Strange, now (March 20, 2018) I put "Many children are little." and that was not accepted but they gave me the correction as "Many children are small." So, it depends on context. If you said "my little brother" , that would mean "my younger brother" and the German word "klein" only refers to size, not age. They may not accept "little" from the German word "klein" for that reason. I have since found out that “klein” specifically means “short” when talking about people, but means “small” or “little” for things.
I believe that this has been reported and you should try again.
Did you try to report it perhaps put My translation should be accepted?
Still, there are so many ways to say the same thing. I would just say “Many children...”. I think “a lot of” is usually used to replace “much” for quantities that we don’t count and “lots of”. Is used for quantities that we can count and this is one of those. Though ultimately people do use those two interchangeably.
Yes, "small" refers to size, but "little" could refer to size or age and "short" refers to size only about height. A short child could be a short fat child or a short skinny child. A small child would not likely be fat. A big child could be tall or heavy. You would say a thin or skinny child, rather than a small child if he were tall but under weight. You could say "a small fat child", but it would be strange to say "a small skinny child" as it would seem redundant as small covers overall size. You could say it, but you would be emphasizing that the child is very skinny for a small child. The thing is "klein" does mean "small" and sometimes in English we say "little" to mean "small" and often in English we say "small" to mean "short". There is overlap. http://dictionary.reverso.net/german-english/klein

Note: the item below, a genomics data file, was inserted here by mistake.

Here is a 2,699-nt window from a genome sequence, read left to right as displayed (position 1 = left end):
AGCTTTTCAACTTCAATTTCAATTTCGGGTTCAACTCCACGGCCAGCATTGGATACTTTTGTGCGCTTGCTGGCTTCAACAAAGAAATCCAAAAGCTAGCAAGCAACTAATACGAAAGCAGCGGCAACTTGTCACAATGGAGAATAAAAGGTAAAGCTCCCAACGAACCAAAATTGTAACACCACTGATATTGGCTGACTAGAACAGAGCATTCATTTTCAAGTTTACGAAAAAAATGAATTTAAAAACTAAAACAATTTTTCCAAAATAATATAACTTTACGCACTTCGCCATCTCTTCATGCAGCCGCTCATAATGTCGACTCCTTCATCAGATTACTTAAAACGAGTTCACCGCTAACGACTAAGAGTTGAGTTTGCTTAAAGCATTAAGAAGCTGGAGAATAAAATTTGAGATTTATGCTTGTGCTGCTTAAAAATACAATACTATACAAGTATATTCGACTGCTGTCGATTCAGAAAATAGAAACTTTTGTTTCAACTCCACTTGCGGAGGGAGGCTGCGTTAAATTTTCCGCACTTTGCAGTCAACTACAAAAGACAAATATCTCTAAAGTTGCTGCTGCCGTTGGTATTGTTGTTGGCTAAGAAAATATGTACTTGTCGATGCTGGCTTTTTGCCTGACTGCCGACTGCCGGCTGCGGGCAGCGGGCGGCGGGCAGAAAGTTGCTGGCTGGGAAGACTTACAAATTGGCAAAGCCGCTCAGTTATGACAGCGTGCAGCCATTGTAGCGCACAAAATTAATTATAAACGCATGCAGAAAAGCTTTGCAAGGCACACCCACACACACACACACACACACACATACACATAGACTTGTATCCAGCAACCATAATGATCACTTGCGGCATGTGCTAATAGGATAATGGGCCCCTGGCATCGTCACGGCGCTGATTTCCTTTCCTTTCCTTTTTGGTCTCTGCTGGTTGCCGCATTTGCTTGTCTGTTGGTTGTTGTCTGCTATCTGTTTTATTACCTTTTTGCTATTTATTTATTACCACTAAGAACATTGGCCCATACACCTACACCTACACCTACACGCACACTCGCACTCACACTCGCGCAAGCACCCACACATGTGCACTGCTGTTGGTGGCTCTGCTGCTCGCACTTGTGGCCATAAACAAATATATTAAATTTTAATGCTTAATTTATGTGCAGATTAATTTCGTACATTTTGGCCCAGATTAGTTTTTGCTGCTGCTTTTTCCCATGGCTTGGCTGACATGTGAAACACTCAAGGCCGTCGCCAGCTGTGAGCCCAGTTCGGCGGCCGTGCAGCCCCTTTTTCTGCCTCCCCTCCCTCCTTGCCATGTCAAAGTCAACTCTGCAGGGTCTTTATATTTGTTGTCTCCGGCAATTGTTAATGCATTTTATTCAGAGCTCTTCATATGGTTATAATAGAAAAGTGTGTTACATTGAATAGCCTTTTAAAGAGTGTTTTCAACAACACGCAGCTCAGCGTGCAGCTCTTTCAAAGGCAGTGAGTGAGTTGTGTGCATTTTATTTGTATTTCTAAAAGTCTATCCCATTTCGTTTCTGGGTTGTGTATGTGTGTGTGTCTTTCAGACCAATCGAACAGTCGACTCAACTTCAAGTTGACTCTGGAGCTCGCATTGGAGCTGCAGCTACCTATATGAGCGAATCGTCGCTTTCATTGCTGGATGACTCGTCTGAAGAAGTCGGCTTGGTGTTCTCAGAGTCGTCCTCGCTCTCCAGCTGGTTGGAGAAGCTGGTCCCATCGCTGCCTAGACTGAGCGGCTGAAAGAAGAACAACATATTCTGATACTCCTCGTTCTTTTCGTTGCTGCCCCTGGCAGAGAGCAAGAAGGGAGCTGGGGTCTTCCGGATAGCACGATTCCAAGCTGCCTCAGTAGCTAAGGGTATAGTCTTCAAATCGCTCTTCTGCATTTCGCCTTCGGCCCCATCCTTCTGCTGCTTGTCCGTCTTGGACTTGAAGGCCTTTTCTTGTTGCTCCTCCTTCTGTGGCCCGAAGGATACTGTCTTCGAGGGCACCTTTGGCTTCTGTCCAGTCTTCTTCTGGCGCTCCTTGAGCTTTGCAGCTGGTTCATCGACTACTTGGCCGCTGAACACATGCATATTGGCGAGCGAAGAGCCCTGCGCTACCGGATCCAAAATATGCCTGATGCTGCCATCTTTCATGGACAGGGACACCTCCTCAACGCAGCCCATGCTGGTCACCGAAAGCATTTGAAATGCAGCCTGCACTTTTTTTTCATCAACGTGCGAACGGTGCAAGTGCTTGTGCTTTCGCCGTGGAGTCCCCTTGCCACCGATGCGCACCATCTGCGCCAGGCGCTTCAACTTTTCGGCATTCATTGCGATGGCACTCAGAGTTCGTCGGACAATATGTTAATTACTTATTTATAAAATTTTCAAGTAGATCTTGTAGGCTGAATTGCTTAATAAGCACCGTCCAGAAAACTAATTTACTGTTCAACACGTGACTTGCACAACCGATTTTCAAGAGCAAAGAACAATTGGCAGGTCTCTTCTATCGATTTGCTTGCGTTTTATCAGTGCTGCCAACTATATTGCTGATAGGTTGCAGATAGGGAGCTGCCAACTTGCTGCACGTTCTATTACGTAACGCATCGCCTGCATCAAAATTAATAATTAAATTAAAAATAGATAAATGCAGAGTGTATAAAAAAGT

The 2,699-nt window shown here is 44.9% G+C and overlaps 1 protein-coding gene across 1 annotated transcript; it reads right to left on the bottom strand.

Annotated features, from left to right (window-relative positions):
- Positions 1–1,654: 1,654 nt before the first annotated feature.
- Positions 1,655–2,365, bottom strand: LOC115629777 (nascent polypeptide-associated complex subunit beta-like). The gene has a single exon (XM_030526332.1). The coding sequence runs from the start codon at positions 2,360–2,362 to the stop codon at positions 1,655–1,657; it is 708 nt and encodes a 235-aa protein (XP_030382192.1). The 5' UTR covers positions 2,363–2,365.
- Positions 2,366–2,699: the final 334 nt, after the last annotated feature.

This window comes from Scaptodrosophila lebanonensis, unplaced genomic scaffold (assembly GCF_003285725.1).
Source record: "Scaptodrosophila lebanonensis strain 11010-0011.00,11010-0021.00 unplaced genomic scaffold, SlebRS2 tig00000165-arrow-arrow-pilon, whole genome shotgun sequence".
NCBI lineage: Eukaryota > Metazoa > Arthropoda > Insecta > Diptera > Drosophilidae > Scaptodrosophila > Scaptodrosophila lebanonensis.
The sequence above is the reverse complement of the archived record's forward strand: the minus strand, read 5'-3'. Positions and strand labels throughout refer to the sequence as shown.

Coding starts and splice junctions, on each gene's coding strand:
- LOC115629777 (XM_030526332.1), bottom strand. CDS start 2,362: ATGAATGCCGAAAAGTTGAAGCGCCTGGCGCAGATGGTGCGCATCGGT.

On the other hand, "short" only means "klein" when talking about people. http://dictionary.reverso.net/english-german/short http://dictionary.reverso.net/german-english/kurz
Then there are expressions: "My little sister" would be "my younger sister." "My big brother" would be my older brother." Your little sister could be taller than you and your big brother could be shorter than you. There is no way to know from this expression.
"You are a big girl now." means that you have grown in size over time and are therefore older. You could say this to a child who is still rather small, but they are bigger than they were. This is often flattery used to get a child to act in a better way or to let them know you expect more from them.
“Kurz” does mean short in length, but “klein” is used for height of people. https://dictionary.reverso.net/english-german/A+short+man
No. Those words mean different things. "klein" means "small" (small in scale, opposite of "big"), whereas "kurz" means "short" (small in length, opposite of "long").
The problem arises, when you talk about the size of people. In English you usually say "tall" and "short", but in German you use "klein" and "groß" for that, which literally means "small" and "big". Things are treated differently in different languages.
Kurz is specifically used for things, for example, "Der Rock ist kurz", while klein is generally used for people like in this question, but I think there are some exceptions to that as well like "Die berge sind klein" is correct while if you replace klein with kurz here, I am not sure if it'll still be accepted. Also, in general, kurz= short and klein=small. But here, it translated klein to small.